The arts, and public artworks in particular, also contribute to thoughtfully-designed public space, creating enticing, accessible places where people want to meet and cultivate social connections, new and old. Public art and good urban design can also have positive economic spin-offs, creating landmarks that attract tourists and delight residents, thus assisting urban regeneration and contributing to branding and citizen loyalty.

The power of joy is that it is an inherently attractive force; rather than turning people away, it draws them together.

And let’s not forget pure pleasure! The power of joy is that it is an inherently attractive force; rather than turning people away, it draws them together. Joy in art can be used to highlight problems in a city in a way that invites people to participate in fixing them. A pop-up dance performance around a decaying building, a guerilla theater event in a seldom-used park or street art on a derelict wall can brighten a landscape that had been left devoid of color or nature. Today, rather than hasty murals completed under cover of darkness, the work of street artists is more likely to be recognized as a valuable contribution to the city’s cultural fabric. Witness the walls in San Francisco’s Mission District or the street iconography in Wynwood Florida. Public art contributes to a delightful shift of our perspective.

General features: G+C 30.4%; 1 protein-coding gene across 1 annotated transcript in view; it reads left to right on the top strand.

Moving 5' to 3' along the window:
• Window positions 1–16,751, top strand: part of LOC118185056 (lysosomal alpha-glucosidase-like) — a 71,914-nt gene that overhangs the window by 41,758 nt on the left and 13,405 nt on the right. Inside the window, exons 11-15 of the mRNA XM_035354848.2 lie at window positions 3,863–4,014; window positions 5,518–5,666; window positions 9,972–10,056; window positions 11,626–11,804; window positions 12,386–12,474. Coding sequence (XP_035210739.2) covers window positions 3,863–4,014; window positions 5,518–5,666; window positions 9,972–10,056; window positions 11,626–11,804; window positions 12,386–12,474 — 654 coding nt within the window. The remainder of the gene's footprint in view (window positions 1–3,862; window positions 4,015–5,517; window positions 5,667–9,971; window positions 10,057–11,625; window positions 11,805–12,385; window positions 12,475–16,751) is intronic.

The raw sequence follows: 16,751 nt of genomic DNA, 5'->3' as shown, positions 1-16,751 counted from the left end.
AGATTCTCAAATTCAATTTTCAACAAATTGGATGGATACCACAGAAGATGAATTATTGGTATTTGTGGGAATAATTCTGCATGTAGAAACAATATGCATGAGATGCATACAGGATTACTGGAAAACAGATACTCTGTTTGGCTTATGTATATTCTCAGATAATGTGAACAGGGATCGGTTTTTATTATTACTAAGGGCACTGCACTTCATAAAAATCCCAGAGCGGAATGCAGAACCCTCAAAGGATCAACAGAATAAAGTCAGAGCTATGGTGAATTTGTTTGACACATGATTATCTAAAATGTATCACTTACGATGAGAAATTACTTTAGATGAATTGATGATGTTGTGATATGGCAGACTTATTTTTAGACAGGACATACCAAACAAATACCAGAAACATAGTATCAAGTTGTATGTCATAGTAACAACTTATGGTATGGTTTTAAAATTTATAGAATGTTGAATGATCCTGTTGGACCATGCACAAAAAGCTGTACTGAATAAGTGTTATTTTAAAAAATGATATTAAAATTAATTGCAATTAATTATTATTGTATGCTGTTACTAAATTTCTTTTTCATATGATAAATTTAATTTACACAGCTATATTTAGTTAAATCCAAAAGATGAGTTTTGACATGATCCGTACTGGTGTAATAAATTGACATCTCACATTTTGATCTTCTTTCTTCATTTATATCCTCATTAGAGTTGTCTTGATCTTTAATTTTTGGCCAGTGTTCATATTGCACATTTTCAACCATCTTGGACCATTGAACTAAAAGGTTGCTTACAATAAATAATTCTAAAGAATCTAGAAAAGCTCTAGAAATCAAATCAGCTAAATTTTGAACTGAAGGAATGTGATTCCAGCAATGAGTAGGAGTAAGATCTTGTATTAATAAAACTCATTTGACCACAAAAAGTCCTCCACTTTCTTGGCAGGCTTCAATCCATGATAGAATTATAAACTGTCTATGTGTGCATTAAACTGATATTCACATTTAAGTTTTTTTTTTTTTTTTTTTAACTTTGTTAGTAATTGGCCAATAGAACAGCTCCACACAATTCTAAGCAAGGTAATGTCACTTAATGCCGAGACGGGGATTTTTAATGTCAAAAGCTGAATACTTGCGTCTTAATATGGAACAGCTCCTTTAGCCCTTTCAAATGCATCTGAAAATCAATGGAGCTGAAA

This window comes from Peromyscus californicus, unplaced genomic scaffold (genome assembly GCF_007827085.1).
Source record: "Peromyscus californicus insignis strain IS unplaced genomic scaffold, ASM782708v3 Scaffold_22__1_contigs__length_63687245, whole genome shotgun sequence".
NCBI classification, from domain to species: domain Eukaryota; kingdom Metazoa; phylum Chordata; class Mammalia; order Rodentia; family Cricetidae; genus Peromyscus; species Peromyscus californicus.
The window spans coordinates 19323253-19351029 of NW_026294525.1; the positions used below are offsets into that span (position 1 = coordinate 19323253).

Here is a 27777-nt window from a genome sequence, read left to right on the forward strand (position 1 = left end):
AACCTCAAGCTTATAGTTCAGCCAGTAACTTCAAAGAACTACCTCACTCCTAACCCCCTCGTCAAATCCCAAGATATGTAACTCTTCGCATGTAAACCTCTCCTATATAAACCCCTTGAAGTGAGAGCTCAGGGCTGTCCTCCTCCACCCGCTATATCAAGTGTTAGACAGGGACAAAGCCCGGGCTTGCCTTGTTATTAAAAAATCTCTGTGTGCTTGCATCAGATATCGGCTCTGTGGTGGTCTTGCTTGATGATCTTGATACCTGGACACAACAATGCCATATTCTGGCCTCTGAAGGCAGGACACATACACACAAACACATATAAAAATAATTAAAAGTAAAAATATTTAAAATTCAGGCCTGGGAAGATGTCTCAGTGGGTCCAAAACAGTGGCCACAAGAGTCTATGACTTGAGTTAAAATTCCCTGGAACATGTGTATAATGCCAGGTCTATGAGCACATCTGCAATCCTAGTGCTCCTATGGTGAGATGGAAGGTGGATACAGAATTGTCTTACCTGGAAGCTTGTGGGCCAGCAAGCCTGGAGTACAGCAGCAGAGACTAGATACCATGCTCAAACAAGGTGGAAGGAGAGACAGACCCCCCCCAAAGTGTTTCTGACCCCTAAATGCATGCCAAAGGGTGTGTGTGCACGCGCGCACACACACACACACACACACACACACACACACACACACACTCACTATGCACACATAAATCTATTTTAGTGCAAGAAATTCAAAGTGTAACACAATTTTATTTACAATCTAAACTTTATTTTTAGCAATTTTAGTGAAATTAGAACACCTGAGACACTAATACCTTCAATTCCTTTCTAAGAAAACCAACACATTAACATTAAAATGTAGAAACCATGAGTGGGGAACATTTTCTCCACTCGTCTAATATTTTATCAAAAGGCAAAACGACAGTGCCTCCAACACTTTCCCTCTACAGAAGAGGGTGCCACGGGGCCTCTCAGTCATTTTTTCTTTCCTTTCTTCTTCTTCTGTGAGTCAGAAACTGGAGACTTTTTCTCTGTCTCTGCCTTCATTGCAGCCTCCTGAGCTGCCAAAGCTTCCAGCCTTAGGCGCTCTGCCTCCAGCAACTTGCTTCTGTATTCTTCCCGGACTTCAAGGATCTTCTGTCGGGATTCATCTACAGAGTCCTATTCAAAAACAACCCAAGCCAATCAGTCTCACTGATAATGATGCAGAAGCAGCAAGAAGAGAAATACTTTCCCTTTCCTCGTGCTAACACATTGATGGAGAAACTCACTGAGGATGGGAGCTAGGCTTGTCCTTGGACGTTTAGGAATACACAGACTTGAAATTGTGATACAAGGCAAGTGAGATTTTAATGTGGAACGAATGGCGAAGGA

In the Photo: San Francisco’s Mission District. Photo Credit: Demetrios Lyras

Perhaps most significant is that joy can help mitigate the isolation of modern urban life. By bringing our focus into the present moment in a positive way—small moments call us back to the world around us, reinvigorating our connection to our city and each other.

It is a given that human beings need meaning in their lives—and artists contribute directly to this need.